The index.html page only represent the WildFly landing page:

It is now time to create a couple of checks in the Nagios container.
In the folder objects, let’s create a new file called www.cfg. This file will contain our nagios check:

cd /opt/nagios/etc/objects

vi www.cfg

So now we have to tell Nagios that there is a new configuration file to read; We have to edit the file /opt/nagios/etc/nagios.cfg: 

We can finally start Nagios:


We should now be able to see Nagios user interface at, where is the Boot2Docker host Ip address: 

The image below is a snapshot of the “Hosts” Nagios page, that shows that localhost and www (which is our web Docker Container) are both up at moment. This is a “ping” check ! 

The next images is a snapshot of the “Services” page that shows that we are monitoring the Jboss service inside the “www” docker container.
 This is a Http Check on the port 8080 which is the port where Jboss is currently running:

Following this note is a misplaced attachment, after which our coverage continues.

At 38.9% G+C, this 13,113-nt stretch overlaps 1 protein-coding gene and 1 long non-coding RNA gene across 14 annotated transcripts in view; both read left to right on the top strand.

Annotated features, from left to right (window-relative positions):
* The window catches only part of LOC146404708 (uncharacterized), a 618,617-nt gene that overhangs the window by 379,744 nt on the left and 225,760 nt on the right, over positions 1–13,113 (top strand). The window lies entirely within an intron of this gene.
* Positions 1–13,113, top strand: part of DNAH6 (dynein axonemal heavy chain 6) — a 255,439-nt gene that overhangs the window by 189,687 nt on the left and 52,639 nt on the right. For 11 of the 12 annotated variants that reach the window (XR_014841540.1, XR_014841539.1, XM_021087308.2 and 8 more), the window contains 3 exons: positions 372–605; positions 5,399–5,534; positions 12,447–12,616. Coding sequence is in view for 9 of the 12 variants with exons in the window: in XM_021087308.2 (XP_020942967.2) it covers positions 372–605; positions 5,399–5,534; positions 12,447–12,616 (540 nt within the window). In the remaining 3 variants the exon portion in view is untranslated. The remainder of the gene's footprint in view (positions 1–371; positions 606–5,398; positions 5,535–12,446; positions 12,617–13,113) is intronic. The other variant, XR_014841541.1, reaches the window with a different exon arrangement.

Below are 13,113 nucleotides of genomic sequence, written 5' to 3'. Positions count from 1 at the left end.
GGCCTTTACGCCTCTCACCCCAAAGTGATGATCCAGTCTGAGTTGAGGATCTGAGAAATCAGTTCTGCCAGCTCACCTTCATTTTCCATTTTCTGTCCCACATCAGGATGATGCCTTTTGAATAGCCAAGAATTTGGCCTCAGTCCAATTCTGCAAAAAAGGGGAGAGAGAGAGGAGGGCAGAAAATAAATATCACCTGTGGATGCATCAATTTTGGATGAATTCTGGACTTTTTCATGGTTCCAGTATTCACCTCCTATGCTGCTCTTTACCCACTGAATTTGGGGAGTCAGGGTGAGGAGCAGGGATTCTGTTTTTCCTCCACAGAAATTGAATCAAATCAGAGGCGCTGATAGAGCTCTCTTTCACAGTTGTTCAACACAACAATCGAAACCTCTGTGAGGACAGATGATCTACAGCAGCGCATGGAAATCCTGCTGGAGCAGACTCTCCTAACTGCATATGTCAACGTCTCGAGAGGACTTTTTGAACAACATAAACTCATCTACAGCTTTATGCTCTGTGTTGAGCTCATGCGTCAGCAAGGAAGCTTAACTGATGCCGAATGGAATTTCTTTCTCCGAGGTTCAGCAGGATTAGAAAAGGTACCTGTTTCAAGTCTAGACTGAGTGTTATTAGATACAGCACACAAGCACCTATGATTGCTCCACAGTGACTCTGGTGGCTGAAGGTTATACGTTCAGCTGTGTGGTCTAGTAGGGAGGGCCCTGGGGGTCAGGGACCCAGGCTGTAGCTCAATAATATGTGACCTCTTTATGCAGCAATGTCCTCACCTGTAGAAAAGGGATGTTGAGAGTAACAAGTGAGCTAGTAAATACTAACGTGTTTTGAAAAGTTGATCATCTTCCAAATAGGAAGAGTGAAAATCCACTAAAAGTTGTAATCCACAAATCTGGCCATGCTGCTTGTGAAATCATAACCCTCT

Then we go back to our “www” virtual machine and we shutdown Jboss. Nagios, in the next check iteration, will show Jboss down as shown in the image below:

Many other checks can be performed using Nagios.
Some of them are listed here. 

Monday 9 March 2015

@QConLondon - To the moon - Russ Olsen

First talk at QConLondon was also the best.
Russ Olsen author of "Eloquent Ruby" and vice-president at Cognitect, literally brought us to the moon with is talk.

"We all have moments that change the way we think, the way we look at the world, the things we want to do with our lives. On July 20, 1969 millions of people had one of those transforming experiences: Two men landed on the Moon and nothing was ever the same again. Why did we go to the Moon? How did we get there? What was it like to witness it all? And what does any of this have to do with writing software 40 years later?"

Check out the talk on you tube at: To the moon.

It was so good that I wanted to remember this moment:

Thanks Russ !

Friday 6 March 2015

Tuesday 3 March 2015


Very excited to take part to QCon London tomorrow !

This is my personal schedule:

Read is good, yellow is great !
It is going to be a long day but well worth !

Stay QCon